These Chips are Good for You
New Credit and Debit Card Chips
“Would you like me to swipe your credit card?” is a phrase whose days may be numbered.
Major card issuers are adding a small metallic square to new cards, which are computer microchips designed to enhance the cards’ security.
This technology is what the electronic payment industry calls EMV, which stands for Europay, MasterCard and Visa. EMV is a global standard that establishes the payment transaction roadmap for cards with chips. Other countries have used this technology for years, but many U.S. consumers are just now seeing it.
And you’re seeing it because card issuers and retailers have shifted liability when card fraud occurs. Whichever party has not upgraded to the newer chip technology will be held responsible for losses associated with card fraud. So card issuers are issuing new chip cards and merchants are upgrading their systems to minimize potential card fraud costs.
New Chip Technology Makes Cards More Secure
When you use a new generation credit or debit card embedded with a microchip, the chip creates a unique, one-time security code for each transaction. The enhanced security makes it more difficult for criminals to steal your credit card information from point-of-sale terminals.
Over the past several decades, cards have utilized a magnetic stripe on the back of each card. The magnetic stripe contains cardholder, account number and security code data, which always remains the same. A criminal can “skim” this data from point of sale terminals, through a hidden device or software that copies credit or debit card information from the magnetic strip when you swipe the card. With that data, criminals can use the card’s information for remote fraudulent transactions or even create a duplicate card and use it just like the original card.
If you are a card user with a chip-enabled card, you’ll have to get used to a new routine when paying with plastic at most point-of-sale terminals. Instead of swiping your card, you’ll put it into a card reader slot and wait for transaction approval. Depending on your card’s verification method, you may have to sign your name or enter a Personal Identification Number (PIN).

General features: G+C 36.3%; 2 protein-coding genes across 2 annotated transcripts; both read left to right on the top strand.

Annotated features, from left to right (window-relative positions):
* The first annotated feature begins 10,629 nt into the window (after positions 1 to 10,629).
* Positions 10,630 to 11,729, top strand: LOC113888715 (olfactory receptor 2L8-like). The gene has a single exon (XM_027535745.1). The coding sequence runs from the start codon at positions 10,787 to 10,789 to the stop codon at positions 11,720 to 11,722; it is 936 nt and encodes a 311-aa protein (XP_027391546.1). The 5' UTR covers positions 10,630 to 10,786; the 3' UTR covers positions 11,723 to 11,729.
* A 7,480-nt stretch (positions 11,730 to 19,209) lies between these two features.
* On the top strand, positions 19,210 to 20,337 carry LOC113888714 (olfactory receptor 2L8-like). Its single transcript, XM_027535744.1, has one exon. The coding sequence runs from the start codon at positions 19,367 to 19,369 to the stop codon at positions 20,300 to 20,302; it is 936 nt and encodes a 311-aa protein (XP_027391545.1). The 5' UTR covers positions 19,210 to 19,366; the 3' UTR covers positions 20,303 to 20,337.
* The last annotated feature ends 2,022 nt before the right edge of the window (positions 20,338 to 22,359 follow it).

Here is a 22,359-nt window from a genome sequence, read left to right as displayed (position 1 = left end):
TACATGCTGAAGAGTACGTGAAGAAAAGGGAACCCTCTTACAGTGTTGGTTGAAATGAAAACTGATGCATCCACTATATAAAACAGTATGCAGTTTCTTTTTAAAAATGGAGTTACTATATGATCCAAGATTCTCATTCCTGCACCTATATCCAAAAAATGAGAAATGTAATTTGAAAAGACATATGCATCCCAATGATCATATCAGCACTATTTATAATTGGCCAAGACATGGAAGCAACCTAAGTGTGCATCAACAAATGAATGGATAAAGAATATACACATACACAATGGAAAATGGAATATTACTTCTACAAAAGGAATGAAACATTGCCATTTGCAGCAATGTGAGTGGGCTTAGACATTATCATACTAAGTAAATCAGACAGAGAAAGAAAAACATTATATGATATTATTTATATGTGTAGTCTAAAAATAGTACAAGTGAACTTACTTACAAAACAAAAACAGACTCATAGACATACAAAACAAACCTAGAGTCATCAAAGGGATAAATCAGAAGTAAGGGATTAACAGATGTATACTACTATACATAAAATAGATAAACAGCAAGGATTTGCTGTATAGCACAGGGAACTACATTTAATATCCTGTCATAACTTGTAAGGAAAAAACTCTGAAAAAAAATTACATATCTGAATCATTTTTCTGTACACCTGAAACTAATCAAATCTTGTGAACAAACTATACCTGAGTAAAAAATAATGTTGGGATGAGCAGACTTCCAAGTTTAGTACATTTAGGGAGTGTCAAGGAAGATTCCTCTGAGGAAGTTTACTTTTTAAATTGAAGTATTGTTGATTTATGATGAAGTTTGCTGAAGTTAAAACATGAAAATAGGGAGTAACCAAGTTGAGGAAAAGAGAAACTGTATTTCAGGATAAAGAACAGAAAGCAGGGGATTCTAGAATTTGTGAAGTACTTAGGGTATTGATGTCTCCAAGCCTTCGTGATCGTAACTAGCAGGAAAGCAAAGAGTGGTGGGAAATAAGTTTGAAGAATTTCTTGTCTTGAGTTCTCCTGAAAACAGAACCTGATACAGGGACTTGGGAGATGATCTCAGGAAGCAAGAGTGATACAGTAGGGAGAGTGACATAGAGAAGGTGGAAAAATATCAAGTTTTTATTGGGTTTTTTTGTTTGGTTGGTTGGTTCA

What won’t change is how you use your card when paying by phone or through a website. That means that cards are still vulnerable if a criminal gets access to the data on your card. You should continue to protect your credit card information and always look for fraudulent activity by reviewing your financial statements.
It will take time for many retailers to transition to new systems, and most payment system agreements extend the deadline for upgrading gas pumps and automatic teller machines (ATMs) to next year. While the transition is underway, cards will contain both a magnetic stripe and computer chip. Unfortunately, the chip’s enhanced security benefits don’t factor in when using the traditional magnetic stripe.
Don’t worry if you have not yet received a newer generation credit or debit card with a chip. It’s possible your card issuer is waiting for your current card to expire, or may not have yet begun its replacement rollout. If you would like to know about the card replacement schedule, contact your issuer.
Whether you’re using a credit card’s chip or magnetic stripe to complete a transaction, keep in mind that it’s still generally safer than paying by cash or check. That’s because a credit card offers you certain protections and allows you to dispute a charge if goods or services are unfulfilled, or a charge was fraudulent.